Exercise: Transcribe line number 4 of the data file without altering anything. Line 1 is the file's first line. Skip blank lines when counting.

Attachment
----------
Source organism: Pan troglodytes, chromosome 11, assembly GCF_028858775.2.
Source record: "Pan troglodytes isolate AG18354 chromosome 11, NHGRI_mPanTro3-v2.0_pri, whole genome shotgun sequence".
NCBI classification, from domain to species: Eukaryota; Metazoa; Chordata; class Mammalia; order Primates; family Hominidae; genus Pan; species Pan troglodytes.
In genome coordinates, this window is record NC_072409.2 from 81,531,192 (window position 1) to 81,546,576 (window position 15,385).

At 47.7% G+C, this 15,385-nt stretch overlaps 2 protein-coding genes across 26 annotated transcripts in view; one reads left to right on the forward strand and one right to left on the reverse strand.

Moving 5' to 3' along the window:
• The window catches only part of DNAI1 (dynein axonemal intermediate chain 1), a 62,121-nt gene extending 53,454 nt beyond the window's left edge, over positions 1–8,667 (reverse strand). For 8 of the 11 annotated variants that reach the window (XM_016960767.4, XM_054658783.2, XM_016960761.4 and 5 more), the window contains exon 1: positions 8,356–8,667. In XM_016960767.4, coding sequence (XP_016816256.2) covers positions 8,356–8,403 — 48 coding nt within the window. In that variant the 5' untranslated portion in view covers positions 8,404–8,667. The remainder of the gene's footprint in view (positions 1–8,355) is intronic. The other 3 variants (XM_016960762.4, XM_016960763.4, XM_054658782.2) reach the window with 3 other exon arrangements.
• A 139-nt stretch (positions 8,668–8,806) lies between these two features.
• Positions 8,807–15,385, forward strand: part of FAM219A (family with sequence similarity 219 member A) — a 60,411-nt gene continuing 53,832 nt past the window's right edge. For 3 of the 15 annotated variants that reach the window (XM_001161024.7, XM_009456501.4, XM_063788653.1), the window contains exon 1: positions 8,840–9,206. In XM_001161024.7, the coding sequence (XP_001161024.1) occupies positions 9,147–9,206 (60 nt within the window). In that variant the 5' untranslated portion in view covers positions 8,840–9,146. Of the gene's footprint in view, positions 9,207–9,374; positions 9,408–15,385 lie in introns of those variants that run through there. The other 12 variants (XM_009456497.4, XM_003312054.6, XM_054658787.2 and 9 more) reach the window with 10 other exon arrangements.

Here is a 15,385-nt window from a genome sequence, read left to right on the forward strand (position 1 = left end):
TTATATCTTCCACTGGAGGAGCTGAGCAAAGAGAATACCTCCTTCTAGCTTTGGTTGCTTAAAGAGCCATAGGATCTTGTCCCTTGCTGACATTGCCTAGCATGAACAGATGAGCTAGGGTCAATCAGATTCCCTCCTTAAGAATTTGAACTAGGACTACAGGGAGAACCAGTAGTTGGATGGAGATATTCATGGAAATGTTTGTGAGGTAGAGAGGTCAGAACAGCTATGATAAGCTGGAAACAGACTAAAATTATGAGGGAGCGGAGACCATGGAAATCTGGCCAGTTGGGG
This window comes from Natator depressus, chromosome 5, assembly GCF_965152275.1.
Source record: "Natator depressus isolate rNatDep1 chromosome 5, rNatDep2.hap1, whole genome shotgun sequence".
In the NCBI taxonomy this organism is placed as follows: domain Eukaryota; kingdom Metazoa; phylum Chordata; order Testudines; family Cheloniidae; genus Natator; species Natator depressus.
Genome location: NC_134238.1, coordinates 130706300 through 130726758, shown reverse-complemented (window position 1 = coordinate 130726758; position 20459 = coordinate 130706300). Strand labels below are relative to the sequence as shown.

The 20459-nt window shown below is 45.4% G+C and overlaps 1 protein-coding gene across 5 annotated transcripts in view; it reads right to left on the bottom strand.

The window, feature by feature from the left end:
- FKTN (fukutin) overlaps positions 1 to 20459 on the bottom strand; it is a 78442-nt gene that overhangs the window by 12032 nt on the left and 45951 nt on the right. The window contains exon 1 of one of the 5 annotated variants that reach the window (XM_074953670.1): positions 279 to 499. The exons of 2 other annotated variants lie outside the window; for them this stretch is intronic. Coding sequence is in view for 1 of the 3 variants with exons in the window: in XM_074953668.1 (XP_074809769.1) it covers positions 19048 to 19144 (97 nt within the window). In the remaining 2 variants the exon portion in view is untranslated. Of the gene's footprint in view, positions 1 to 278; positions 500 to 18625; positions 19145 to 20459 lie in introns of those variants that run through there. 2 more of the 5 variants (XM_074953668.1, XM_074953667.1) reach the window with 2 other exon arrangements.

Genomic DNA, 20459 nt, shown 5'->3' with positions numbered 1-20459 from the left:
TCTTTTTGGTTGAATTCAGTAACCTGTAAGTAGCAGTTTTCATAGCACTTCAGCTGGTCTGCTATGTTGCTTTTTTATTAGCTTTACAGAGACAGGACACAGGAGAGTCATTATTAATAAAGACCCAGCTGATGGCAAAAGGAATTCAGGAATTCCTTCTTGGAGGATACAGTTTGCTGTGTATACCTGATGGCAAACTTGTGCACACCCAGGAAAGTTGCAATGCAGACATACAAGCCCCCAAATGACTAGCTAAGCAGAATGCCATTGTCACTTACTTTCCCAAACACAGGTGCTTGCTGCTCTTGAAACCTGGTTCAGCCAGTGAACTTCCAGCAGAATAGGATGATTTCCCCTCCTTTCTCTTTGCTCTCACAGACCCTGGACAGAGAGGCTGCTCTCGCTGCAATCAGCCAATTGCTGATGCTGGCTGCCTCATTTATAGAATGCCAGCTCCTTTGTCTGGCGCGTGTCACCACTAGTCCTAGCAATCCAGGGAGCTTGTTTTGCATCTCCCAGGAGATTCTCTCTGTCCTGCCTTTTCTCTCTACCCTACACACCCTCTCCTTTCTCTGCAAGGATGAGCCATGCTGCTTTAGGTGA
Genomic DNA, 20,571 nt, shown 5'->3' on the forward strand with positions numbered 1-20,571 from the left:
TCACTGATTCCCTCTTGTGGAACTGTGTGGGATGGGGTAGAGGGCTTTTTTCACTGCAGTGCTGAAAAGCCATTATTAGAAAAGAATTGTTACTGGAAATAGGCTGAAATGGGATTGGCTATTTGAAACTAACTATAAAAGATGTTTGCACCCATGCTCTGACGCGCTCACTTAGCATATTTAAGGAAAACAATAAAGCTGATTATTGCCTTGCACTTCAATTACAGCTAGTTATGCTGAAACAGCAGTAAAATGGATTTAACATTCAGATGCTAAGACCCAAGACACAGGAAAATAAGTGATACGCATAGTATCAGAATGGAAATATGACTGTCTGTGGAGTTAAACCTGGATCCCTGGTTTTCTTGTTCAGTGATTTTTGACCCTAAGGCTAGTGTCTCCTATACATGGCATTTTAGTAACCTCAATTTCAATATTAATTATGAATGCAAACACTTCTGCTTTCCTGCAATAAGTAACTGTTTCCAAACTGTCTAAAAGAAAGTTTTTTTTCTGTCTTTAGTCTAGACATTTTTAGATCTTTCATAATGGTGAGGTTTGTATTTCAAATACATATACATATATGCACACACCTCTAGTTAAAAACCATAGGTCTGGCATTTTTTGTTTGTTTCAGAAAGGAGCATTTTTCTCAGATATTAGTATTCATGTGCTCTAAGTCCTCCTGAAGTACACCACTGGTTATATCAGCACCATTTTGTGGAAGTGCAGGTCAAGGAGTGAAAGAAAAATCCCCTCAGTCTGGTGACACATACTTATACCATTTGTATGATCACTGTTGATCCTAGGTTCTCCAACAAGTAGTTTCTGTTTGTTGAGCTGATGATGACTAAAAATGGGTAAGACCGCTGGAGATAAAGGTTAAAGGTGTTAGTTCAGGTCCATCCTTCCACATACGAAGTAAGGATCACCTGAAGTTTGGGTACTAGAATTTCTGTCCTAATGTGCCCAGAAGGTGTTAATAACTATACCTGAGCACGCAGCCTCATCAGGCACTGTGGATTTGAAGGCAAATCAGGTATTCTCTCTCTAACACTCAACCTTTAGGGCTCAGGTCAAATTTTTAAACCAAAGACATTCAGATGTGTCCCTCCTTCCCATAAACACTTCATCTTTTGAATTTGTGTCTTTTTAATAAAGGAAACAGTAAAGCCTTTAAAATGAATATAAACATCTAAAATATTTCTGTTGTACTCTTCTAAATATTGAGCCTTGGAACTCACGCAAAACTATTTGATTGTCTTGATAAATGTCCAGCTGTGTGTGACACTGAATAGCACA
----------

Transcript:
In genome coordinates, this window is record NC_072409.2 from 81,531,192 (window position 1) to 81,546,576 (window position 15,385).